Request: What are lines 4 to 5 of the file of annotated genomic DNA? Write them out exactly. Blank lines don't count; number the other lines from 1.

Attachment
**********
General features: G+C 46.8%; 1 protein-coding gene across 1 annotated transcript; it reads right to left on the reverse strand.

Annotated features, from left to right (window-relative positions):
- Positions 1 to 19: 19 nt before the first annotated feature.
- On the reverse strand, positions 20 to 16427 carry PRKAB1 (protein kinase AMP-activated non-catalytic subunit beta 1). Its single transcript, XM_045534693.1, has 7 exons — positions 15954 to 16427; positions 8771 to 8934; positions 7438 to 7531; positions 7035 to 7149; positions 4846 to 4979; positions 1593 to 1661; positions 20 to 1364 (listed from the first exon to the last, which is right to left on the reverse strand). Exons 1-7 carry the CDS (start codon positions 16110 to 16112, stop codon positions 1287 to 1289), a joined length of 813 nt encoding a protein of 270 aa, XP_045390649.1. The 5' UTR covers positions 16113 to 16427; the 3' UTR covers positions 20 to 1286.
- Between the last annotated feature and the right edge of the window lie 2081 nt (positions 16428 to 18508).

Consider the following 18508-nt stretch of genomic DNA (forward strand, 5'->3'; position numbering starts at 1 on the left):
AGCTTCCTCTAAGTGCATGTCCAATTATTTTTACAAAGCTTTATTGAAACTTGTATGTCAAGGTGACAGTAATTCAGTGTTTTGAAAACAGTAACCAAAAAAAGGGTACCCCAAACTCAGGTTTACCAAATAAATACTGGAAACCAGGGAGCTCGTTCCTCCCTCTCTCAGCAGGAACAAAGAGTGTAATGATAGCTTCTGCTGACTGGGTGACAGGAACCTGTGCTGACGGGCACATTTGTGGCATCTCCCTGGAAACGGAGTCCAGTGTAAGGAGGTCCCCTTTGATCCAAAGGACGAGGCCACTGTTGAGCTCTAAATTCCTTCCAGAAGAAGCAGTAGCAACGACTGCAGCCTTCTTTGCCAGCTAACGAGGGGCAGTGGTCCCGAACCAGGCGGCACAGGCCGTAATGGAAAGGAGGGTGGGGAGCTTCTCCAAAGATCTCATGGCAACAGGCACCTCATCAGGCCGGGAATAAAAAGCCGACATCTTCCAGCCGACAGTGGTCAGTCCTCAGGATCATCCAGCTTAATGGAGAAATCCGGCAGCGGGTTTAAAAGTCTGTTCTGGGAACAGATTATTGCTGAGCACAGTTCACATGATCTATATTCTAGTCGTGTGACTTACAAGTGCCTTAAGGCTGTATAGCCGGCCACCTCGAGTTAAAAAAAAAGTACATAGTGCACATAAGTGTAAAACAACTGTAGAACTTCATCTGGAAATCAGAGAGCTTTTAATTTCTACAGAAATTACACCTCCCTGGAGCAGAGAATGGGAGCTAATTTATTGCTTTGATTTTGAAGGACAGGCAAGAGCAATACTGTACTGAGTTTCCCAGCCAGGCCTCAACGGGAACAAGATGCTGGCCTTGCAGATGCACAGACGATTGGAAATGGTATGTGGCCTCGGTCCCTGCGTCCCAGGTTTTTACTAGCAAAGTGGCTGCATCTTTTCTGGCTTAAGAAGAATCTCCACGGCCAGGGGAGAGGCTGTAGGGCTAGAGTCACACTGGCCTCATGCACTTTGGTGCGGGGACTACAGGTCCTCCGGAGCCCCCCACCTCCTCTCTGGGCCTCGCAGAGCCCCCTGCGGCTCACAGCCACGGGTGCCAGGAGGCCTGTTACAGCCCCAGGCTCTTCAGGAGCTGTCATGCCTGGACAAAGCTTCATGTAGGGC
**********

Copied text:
- On the reverse strand, positions 20 to 16427 carry PRKAB1 (protein kinase AMP-activated non-catalytic subunit beta 1). Its single transcript, XM_045534693.1, has 7 exons — positions 15954 to 16427; positions 8771 to 8934; positions 7438 to 7531; positions 7035 to 7149; positions 4846 to 4979; positions 1593 to 1661; positions 20 to 1364 (listed from the first exon to the last, which is right to left on the reverse strand). Exons 1-7 carry the CDS (start codon positions 16110 to 16112, stop codon positions 1287 to 1289), a joined length of 813 nt encoding a protein of 270 aa, XP_045390649.1. The 5' UTR covers positions 16113 to 16427; the 3' UTR covers positions 20 to 1286.
- Between the last annotated feature and the right edge of the window lie 2081 nt (positions 16428 to 18508).